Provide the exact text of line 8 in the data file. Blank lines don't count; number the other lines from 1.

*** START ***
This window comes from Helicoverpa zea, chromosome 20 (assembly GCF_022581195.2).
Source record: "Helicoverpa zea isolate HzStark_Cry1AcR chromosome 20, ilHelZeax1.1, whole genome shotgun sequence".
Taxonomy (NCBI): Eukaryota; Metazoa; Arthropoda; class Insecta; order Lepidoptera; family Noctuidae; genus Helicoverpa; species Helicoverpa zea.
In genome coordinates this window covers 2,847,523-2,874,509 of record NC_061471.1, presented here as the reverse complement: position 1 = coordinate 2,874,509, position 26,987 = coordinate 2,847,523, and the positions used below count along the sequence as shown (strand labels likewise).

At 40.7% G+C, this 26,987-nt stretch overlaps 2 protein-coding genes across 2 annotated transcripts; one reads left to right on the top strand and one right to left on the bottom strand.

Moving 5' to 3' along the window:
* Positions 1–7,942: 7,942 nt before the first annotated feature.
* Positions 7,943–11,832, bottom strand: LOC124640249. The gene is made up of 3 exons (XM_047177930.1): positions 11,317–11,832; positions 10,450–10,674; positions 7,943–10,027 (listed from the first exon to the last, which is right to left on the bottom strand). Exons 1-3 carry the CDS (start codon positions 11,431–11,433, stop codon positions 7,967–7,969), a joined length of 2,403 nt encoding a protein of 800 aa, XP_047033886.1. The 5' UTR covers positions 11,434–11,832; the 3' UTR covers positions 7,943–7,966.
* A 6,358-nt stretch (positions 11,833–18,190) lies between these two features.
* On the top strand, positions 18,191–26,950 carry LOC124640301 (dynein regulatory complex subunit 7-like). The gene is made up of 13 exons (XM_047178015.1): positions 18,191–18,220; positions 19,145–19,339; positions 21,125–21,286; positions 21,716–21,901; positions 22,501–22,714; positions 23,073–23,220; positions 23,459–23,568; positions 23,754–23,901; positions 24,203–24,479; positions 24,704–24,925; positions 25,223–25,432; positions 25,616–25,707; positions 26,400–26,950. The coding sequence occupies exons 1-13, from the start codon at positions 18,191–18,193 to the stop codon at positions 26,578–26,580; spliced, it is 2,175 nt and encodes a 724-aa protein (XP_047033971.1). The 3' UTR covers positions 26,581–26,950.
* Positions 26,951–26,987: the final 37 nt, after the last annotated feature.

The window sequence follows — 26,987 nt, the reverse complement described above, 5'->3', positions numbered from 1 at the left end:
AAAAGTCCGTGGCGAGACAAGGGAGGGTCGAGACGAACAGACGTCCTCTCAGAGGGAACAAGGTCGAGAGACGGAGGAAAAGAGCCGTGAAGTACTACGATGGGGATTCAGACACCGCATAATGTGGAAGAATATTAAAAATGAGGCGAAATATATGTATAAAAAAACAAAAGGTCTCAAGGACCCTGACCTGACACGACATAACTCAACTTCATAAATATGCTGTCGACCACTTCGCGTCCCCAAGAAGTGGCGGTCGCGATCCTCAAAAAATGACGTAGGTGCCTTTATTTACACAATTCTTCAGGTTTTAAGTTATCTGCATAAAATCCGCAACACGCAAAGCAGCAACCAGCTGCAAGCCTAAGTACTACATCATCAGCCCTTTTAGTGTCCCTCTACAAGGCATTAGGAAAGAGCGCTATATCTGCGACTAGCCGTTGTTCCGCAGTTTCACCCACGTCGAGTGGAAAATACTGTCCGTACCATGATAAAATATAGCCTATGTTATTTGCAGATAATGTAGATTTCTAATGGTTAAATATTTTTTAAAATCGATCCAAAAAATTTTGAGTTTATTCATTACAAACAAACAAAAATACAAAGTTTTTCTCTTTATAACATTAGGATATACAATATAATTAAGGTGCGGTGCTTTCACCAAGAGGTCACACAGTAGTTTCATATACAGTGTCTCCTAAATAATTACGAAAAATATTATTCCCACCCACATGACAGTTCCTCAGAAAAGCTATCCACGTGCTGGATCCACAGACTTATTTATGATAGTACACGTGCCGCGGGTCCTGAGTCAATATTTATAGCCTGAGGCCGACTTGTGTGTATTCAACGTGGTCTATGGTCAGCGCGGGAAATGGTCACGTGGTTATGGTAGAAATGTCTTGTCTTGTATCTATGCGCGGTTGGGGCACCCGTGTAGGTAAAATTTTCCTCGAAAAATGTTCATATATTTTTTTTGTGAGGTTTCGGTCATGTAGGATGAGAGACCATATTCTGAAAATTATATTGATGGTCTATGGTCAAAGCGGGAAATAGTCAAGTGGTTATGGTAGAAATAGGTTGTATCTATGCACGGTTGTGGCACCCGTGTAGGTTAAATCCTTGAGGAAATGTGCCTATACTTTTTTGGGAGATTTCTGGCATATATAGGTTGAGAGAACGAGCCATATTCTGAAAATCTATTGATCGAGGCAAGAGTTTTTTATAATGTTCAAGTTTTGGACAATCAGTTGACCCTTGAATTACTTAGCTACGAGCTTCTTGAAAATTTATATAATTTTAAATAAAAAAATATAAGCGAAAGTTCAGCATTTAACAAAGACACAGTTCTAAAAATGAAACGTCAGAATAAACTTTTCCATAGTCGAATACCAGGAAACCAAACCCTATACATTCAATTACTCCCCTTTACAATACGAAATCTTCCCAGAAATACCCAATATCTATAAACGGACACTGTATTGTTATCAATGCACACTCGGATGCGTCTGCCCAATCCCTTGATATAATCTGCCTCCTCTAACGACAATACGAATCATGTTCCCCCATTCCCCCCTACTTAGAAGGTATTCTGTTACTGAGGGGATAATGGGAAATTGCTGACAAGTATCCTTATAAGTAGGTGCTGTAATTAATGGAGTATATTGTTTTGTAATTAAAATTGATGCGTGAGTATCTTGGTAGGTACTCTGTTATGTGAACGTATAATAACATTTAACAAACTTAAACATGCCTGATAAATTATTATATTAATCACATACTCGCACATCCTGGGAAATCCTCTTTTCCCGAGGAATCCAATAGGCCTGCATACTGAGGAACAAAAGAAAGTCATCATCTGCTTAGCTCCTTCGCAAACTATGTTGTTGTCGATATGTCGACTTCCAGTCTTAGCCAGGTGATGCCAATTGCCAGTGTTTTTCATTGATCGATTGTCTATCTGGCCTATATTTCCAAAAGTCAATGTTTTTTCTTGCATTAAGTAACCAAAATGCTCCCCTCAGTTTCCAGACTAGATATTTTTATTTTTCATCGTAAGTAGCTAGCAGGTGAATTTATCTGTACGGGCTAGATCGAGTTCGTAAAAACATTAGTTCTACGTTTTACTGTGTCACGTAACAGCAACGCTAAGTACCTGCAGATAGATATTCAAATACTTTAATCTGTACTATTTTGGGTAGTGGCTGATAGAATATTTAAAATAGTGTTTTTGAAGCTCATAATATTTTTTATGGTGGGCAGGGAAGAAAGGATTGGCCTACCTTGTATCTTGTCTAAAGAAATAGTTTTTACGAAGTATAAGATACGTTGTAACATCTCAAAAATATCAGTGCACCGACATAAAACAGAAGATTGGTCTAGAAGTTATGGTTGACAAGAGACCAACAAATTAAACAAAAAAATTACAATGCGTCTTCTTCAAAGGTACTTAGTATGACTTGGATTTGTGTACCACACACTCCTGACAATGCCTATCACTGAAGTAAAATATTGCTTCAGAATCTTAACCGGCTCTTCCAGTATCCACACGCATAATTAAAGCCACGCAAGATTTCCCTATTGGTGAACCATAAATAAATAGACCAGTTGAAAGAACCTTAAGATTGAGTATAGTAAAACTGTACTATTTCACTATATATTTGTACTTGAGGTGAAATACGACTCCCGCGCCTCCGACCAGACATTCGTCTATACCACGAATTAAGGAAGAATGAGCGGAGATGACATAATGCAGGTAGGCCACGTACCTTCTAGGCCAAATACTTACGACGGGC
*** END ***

* Positions 7,943–11,832, bottom strand: LOC124640249. The gene is made up of 3 exons (XM_047177930.1): positions 11,317–11,832; positions 10,450–10,674; positions 7,943–10,027 (listed from the first exon to the last, which is right to left on the bottom strand). Exons 1-3 carry the CDS (start codon positions 11,431–11,433, stop codon positions 7,967–7,969), a joined length of 2,403 nt encoding a protein of 800 aa, XP_047033886.1. The 5' UTR covers positions 11,434–11,832; the 3' UTR covers positions 7,943–7,966.